In concept, a good impulse.

A very good impulse. What it gets you is, ideally, public credibility for the Justice System in a situation where you are otherwise going to have your Justice System under substantial attack by whatever party is out of power. It gets you credibility and it also gives you something of a guarantee that highest officials are in fact treated fairly. In concept, I think a very good idea....

More on the history of the independent counsel law.

I am thinking of the utility of a relationship between a President and his Attorney General that might on the surface seem not such a good idea. For example, Bobby Kennedy, of course, was the President 's brother, and so on. When we came to Bill Clinton, he knew who he wanted for Secretary of State, he knew who he wanted for Commerce. He knew almost every cabinet position. But then when it came to Attorney General, he didn't have a golf partner, a brother, a cousin, a bowling buddy. He chose a series of relative strangers.... What difference does it make to the nature of that relationship and to the country, if the President has a relative stranger heading the Department of Justice?

I was in the Justice Department when Robert Kennedy was Attorney General. I was there when Griffin Bell was, when Ben Civiletti was, when Janet Reno was. People immediately think it is a very good idea to have an outsider as Attorney General and preferably an outsider with a substantial reputation to protect or to be concerned about. That does give you probably a somewhat greater guarantee [that] an actual case against the President, or someone the President cares about most, will be handled like any other case.... But it has a great cost in terms of the independence of the Attorney General on policy issues.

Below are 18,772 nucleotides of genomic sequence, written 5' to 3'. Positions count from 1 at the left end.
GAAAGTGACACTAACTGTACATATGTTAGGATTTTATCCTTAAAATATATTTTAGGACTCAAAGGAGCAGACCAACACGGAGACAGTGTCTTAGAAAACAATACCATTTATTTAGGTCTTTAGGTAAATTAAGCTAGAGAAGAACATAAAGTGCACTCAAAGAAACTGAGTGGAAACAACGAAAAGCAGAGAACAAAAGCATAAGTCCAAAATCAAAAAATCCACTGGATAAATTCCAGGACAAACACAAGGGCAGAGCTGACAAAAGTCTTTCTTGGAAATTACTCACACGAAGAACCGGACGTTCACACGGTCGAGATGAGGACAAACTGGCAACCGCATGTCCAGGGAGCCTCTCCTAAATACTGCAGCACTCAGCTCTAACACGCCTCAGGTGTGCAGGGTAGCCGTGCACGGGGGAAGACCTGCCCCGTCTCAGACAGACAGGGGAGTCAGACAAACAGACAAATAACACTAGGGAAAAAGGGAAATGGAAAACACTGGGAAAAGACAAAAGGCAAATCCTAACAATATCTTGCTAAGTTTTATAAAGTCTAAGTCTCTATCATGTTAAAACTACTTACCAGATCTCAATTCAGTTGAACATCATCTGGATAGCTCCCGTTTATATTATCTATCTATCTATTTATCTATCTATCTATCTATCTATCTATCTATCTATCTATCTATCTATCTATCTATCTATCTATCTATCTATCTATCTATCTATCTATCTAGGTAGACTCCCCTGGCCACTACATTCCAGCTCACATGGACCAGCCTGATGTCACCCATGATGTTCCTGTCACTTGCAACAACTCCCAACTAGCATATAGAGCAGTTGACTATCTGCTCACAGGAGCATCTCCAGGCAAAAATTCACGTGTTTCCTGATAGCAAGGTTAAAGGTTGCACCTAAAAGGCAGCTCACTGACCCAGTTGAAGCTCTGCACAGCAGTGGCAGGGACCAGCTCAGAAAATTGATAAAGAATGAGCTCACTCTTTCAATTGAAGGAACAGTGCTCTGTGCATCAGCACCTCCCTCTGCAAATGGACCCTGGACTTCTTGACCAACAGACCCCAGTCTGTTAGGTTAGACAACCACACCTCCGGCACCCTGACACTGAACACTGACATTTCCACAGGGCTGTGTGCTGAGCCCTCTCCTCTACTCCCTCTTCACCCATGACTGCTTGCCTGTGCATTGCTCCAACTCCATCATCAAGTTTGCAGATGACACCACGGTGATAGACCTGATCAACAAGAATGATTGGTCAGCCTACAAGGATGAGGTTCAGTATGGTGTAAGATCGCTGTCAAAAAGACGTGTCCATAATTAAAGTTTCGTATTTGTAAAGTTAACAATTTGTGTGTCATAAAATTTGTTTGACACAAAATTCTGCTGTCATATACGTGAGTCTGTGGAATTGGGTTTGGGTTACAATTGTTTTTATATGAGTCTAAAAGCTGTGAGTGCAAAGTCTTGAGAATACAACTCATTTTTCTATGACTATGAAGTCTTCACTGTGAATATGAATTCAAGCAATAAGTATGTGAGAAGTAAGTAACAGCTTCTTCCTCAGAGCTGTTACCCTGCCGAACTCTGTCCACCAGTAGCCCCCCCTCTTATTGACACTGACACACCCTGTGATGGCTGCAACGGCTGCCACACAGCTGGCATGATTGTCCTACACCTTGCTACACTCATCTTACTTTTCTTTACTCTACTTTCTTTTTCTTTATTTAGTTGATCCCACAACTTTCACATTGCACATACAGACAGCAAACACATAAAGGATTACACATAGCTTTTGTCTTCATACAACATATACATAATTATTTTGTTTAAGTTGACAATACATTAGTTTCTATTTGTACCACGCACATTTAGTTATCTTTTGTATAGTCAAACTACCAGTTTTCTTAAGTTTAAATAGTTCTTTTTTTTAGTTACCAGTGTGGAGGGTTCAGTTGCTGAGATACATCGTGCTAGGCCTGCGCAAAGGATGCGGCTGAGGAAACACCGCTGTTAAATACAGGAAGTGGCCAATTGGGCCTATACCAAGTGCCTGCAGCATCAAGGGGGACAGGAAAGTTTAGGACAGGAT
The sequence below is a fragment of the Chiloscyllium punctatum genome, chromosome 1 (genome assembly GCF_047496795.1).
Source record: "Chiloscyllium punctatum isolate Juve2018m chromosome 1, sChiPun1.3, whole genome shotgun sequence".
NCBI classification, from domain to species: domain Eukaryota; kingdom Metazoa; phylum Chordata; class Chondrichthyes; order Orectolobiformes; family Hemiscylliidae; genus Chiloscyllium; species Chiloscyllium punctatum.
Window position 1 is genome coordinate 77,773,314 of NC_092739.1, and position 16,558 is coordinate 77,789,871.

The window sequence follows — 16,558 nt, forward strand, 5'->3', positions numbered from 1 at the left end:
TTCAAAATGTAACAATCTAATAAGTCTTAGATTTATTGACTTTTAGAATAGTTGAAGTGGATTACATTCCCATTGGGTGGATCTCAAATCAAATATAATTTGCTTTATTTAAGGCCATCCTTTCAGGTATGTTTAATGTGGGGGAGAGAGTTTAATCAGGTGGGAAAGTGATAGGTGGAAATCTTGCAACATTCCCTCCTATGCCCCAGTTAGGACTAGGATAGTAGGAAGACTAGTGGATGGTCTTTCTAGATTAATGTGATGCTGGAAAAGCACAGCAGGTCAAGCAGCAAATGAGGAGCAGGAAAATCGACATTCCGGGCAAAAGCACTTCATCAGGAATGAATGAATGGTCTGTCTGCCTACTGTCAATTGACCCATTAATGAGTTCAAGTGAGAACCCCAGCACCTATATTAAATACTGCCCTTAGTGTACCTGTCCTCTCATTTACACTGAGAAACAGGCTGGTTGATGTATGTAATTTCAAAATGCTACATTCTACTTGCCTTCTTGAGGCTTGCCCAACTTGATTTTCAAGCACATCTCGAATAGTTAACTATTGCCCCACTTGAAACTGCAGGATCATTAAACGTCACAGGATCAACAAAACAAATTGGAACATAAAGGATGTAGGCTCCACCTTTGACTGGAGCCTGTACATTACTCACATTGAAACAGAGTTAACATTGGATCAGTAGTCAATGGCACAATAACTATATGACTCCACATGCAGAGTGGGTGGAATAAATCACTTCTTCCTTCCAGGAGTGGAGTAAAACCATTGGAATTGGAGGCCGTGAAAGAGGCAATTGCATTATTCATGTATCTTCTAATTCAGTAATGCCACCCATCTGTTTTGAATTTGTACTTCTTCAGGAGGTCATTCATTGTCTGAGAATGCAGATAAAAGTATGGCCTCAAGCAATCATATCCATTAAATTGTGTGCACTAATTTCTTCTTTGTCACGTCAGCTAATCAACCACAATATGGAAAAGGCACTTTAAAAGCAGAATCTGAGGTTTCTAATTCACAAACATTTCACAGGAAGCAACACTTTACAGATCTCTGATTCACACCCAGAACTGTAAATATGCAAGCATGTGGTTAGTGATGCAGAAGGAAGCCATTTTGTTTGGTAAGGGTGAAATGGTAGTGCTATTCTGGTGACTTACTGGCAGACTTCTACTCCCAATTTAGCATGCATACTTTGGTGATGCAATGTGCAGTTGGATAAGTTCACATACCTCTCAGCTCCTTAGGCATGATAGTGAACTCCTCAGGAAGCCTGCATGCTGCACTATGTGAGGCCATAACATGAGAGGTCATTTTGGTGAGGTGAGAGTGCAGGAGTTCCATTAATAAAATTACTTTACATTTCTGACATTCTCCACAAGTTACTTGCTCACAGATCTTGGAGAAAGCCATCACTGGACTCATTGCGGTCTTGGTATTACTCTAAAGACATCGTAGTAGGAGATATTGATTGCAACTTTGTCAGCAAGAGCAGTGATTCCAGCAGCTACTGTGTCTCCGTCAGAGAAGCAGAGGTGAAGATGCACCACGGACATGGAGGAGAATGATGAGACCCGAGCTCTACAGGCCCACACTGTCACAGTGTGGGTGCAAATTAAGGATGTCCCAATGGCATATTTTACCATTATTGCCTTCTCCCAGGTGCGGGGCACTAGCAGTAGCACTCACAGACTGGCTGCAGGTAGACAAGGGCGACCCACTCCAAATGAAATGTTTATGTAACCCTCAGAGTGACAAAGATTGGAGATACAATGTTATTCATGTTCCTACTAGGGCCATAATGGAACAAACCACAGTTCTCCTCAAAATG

Robert Kennedy could say that the Justice Department was going to take this position on reapportionment. A major political issue. Griffin Bell could say the Justice Department will take this position on affirmative action.... Immense political issue. Those decisions, maybe not made alone, but highly influenced by the Attorney General, are the result of the fact that the Attorney General is an old and trusted associate and friend of the President. If the Attorney General hasn't that relationship with the President , on policy issues where there isn't the strong, clear, ethical command of independence..., the White House staff is likely to be much more powerful than when the Attorney General is a trusted associate of the President.... White House staffs are always powerful and they are always expansive and imperialistic. They get stopped dead in their tracks when they come up against a Robert Kennedy or a William French Smith, or an Ed Meese. Or a Griffin Bell. Someone else who is very close to the President. But it is much harder to stop them if you don't have a close association with the President.

A close associate, a trusted friend of the President who can pick up the phone and say, Mr. President , "No. "